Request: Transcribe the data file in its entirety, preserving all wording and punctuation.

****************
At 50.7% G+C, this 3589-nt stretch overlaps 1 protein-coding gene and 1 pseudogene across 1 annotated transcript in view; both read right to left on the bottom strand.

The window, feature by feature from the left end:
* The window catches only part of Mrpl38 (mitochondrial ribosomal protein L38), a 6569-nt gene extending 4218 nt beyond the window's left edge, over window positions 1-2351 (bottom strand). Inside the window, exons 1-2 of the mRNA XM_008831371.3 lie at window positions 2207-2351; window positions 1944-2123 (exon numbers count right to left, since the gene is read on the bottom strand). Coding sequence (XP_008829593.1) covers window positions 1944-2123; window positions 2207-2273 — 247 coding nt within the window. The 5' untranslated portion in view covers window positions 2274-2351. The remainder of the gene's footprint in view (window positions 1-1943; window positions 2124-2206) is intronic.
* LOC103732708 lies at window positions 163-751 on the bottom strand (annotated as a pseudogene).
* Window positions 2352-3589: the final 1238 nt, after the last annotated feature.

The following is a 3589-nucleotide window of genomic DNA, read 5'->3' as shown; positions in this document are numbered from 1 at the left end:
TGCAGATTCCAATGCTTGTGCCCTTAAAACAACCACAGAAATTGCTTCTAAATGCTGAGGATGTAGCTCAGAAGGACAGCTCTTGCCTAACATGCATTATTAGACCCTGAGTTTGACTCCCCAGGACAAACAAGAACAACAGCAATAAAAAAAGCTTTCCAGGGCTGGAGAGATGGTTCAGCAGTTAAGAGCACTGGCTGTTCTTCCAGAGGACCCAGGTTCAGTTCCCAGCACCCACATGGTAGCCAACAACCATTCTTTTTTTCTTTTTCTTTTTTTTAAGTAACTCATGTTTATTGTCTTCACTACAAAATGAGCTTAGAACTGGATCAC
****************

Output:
At 50.7% G+C, this 3589-nt stretch overlaps 1 protein-coding gene and 1 pseudogene across 1 annotated transcript in view; both read right to left on the bottom strand.

The window, feature by feature from the left end:
* The window catches only part of Mrpl38 (mitochondrial ribosomal protein L38), a 6569-nt gene extending 4218 nt beyond the window's left edge, over window positions 1-2351 (bottom strand). Inside the window, exons 1-2 of the mRNA XM_008831371.3 lie at window positions 2207-2351; window positions 1944-2123 (exon numbers count right to left, since the gene is read on the bottom strand). Coding sequence (XP_008829593.1) covers window positions 1944-2123; window positions 2207-2273 — 247 coding nt within the window. The 5' untranslated portion in view covers window positions 2274-2351. The remainder of the gene's footprint in view (window positions 1-1943; window positions 2124-2206) is intronic.
* LOC103732708 lies at window positions 163-751 on the bottom strand (annotated as a pseudogene).
* Window positions 2352-3589: the final 1238 nt, after the last annotated feature.

The following is a 3589-nucleotide window of genomic DNA, read 5'->3' as shown; positions in this document are numbered from 1 at the left end:
TGCAGATTCCAATGCTTGTGCCCTTAAAACAACCACAGAAATTGCTTCTAAATGCTGAGGATGTAGCTCAGAAGGACAGCTCTTGCCTAACATGCATTATTAGACCCTGAGTTTGACTCCCCAGGACAAACAAGAACAACAGCAATAAAAAAAGCTTTCCAGGGCTGGAGAGATGGTTCAGCAGTTAAGAGCACTGGCTGTTCTTCCAGAGGACCCAGGTTCAGTTCCCAGCACCCACATGGTAGCCAACAACCATTCTTTTTTTCTTTTTCTTTTTTTTAAGTAACTCATGTTTATTGTCTTCACTACAAAATGAGCTTAGAACTGGATCAC